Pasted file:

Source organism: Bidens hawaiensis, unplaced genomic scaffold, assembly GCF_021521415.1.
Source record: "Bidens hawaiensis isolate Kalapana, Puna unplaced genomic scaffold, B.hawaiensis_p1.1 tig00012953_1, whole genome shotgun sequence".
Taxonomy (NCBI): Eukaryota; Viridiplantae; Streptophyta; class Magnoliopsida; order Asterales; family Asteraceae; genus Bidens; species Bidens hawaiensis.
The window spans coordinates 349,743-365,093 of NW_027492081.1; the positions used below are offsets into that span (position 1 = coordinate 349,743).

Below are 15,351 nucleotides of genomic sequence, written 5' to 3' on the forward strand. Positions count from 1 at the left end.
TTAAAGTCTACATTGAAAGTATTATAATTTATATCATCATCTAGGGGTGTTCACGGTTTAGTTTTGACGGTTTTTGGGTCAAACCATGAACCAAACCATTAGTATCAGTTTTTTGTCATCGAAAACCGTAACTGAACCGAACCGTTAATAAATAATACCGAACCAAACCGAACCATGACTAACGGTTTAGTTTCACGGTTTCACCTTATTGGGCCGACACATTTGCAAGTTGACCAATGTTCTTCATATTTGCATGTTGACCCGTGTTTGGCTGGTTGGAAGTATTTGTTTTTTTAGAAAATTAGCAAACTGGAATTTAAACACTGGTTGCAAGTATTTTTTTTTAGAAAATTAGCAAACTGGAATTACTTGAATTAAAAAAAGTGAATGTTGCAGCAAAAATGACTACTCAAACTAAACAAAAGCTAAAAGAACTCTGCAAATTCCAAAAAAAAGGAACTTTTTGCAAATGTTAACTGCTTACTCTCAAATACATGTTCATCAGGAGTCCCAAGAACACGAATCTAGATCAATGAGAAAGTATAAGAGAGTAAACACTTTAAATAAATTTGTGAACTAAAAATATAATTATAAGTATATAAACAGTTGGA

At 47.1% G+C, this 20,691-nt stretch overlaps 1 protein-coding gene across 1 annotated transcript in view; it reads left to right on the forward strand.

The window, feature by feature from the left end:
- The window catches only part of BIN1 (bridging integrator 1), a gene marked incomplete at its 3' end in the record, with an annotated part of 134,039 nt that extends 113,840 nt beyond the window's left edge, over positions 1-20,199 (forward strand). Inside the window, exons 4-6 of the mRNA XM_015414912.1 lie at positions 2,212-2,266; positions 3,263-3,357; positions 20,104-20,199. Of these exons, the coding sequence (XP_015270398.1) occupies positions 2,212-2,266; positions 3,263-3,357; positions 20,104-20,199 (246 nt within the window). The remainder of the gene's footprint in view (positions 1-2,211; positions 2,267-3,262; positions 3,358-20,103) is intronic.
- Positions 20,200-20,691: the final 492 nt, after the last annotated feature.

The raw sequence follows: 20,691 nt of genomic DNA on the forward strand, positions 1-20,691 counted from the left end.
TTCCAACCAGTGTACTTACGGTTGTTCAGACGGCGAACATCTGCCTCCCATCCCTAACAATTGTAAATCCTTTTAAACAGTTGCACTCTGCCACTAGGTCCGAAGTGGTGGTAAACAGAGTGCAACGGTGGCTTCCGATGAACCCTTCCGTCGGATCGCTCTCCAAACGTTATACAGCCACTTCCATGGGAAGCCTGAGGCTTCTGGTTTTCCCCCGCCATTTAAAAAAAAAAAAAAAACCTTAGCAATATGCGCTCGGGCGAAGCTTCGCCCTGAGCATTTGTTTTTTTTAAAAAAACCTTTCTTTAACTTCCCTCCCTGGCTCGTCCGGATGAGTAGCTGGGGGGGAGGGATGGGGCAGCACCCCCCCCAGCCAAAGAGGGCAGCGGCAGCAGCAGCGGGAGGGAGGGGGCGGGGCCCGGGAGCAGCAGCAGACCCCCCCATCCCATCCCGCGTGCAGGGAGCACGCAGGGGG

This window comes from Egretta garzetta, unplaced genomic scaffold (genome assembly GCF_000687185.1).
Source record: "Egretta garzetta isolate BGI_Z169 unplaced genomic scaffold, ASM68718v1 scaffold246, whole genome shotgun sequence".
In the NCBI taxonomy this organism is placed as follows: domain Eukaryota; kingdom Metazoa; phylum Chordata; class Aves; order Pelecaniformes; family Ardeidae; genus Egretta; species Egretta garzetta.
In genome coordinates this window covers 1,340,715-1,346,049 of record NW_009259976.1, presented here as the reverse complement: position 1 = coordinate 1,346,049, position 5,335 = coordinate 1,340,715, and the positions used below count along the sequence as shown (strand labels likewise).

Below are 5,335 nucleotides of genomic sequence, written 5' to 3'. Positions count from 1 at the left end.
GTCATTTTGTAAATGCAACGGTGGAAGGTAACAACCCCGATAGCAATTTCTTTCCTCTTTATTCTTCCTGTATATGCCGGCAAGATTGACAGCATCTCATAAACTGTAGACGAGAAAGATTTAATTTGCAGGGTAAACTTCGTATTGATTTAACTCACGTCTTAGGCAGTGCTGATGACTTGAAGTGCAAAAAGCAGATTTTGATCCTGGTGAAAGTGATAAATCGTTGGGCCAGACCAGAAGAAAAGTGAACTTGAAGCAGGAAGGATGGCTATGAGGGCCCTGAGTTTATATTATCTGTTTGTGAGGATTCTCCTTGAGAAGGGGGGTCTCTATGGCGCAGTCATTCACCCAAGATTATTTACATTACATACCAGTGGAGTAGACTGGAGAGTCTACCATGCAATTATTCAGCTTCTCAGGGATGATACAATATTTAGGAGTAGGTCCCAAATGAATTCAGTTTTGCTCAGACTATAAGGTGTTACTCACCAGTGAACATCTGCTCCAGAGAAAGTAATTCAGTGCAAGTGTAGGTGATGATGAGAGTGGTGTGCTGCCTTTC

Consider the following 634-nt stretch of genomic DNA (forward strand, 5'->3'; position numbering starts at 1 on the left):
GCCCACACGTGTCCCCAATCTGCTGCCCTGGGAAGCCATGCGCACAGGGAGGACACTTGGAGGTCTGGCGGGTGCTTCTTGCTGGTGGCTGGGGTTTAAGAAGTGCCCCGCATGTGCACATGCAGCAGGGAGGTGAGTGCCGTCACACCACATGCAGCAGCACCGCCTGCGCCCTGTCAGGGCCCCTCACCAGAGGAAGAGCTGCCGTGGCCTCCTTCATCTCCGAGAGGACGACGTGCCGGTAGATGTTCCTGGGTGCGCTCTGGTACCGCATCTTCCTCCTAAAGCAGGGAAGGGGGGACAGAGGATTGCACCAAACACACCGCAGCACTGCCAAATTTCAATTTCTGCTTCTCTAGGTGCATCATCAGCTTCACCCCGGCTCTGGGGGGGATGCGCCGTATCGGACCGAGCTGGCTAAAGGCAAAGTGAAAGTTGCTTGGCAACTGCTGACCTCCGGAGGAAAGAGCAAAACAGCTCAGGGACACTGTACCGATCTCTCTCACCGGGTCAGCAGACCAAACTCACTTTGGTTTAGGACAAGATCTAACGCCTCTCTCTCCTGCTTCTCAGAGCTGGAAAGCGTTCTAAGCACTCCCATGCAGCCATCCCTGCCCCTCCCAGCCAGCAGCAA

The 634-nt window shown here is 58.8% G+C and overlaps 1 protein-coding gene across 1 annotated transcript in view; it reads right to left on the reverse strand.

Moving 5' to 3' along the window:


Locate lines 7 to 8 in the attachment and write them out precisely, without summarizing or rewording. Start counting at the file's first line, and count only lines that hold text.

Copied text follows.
At 47.1% G+C, this 20,691-nt stretch overlaps 1 protein-coding gene across 1 annotated transcript in view; it reads left to right on the forward strand.

The window, feature by feature from the left end: